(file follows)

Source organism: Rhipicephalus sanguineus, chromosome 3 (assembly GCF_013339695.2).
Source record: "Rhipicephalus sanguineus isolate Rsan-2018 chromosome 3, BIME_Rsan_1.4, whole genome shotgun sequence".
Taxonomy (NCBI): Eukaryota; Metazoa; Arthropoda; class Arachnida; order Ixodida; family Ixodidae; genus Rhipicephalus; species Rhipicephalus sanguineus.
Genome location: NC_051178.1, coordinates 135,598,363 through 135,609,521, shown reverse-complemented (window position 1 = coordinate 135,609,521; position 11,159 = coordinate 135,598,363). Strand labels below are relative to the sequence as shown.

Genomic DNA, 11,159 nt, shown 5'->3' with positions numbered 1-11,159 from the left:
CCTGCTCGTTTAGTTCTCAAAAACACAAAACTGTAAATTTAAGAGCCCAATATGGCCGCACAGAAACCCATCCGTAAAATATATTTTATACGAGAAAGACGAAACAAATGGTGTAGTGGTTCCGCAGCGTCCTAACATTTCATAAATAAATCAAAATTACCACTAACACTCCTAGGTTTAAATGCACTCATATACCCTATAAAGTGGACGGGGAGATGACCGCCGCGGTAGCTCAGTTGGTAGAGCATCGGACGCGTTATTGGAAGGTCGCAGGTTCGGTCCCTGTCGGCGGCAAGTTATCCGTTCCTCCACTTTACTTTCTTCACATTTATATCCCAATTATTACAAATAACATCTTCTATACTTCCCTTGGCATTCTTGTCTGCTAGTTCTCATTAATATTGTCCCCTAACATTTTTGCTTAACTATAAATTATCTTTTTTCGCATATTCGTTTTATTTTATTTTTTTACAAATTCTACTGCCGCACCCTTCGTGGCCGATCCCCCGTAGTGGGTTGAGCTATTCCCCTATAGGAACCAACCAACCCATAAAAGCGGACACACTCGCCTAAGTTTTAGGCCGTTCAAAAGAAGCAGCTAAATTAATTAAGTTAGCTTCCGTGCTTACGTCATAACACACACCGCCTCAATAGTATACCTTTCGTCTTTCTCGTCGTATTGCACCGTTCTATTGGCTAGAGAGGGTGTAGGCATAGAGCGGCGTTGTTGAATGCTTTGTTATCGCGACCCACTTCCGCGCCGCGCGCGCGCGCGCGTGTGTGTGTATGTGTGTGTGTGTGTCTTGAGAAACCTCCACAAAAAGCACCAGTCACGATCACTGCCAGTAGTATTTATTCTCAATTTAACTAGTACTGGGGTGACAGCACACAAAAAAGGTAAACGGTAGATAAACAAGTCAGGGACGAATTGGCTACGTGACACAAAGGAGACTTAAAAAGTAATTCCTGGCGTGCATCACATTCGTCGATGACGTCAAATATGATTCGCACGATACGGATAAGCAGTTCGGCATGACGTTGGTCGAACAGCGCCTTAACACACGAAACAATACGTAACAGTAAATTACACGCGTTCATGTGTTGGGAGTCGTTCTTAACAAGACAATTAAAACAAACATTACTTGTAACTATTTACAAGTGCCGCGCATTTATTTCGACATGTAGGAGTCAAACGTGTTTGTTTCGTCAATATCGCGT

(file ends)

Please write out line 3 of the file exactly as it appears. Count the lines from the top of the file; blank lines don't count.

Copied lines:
Taxonomy (NCBI): Eukaryota; Metazoa; Arthropoda; class Arachnida; order Ixodida; family Ixodidae; genus Rhipicephalus; species Rhipicephalus sanguineus.